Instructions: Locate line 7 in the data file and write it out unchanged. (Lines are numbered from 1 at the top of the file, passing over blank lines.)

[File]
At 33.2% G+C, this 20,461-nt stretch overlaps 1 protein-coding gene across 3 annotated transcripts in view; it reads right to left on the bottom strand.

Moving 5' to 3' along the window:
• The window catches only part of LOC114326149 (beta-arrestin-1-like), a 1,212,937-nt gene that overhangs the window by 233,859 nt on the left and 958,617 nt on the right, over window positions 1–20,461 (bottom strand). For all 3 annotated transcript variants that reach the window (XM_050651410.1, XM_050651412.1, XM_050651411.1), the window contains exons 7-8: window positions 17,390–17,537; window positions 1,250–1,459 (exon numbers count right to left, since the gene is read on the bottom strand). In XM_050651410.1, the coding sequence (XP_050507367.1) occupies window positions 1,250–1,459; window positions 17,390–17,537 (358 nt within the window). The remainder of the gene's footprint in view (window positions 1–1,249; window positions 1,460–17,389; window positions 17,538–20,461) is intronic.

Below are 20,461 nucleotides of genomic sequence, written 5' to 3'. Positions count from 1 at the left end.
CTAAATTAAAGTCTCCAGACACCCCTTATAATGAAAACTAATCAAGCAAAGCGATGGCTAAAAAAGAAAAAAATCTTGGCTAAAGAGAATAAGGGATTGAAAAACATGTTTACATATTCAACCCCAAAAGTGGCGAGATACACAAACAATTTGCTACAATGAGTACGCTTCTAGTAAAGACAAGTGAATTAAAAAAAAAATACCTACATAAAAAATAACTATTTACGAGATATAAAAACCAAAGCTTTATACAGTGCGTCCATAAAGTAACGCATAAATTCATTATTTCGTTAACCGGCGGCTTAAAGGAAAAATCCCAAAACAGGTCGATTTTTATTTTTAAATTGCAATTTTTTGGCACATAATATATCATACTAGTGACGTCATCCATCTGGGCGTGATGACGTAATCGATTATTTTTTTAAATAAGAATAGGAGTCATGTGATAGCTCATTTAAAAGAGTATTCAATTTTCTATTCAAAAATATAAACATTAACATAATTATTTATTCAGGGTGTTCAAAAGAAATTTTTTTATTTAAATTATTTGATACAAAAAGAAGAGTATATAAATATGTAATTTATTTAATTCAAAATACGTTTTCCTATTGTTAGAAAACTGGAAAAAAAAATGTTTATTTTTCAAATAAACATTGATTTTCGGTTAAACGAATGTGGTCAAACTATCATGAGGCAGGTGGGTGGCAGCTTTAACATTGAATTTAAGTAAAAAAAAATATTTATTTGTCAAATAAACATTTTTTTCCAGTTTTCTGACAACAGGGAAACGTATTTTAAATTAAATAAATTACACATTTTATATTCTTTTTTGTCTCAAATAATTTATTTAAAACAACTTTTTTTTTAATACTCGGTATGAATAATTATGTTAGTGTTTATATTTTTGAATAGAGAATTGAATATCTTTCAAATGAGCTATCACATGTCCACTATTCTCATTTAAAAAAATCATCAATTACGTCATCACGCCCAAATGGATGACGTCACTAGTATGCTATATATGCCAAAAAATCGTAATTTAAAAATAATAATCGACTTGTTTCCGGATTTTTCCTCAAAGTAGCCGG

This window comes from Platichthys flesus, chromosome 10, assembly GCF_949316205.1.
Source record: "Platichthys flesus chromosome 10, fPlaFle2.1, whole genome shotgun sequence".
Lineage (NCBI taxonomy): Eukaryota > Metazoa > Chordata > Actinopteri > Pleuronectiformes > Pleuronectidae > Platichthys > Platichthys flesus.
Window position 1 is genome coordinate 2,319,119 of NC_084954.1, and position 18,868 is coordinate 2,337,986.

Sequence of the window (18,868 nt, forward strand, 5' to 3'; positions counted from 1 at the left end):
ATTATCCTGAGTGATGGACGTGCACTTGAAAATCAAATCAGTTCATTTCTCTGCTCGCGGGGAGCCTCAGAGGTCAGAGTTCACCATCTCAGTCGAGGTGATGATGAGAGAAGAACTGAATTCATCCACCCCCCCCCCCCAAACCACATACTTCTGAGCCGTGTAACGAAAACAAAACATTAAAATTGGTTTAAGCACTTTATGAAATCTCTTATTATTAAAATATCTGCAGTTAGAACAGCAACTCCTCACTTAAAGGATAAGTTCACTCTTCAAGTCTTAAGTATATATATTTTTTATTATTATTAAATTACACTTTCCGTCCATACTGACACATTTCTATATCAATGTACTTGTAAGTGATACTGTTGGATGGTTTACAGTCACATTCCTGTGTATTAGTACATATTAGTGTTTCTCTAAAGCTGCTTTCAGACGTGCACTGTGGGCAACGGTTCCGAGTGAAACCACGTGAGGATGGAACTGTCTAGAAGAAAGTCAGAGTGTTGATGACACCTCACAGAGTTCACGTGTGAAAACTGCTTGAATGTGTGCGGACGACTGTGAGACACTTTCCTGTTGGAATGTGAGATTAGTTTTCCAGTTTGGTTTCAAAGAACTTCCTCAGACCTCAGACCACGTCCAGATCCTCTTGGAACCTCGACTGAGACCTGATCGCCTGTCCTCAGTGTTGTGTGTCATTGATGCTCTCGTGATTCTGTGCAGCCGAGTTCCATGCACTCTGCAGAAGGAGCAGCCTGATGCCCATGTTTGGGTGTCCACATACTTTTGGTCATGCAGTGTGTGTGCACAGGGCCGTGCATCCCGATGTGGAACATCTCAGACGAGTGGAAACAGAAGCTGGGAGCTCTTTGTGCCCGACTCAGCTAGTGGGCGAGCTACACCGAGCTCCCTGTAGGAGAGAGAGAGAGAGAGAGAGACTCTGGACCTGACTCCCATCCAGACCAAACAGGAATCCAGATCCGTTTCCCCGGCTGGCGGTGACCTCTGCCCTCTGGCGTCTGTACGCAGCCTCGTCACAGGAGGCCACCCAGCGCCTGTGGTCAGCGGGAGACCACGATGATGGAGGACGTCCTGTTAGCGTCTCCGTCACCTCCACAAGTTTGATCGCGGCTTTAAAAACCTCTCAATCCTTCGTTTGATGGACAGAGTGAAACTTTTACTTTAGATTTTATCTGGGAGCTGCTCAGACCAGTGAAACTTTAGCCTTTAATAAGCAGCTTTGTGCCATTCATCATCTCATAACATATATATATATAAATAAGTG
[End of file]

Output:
Source record: "Platichthys flesus chromosome 10, fPlaFle2.1, whole genome shotgun sequence".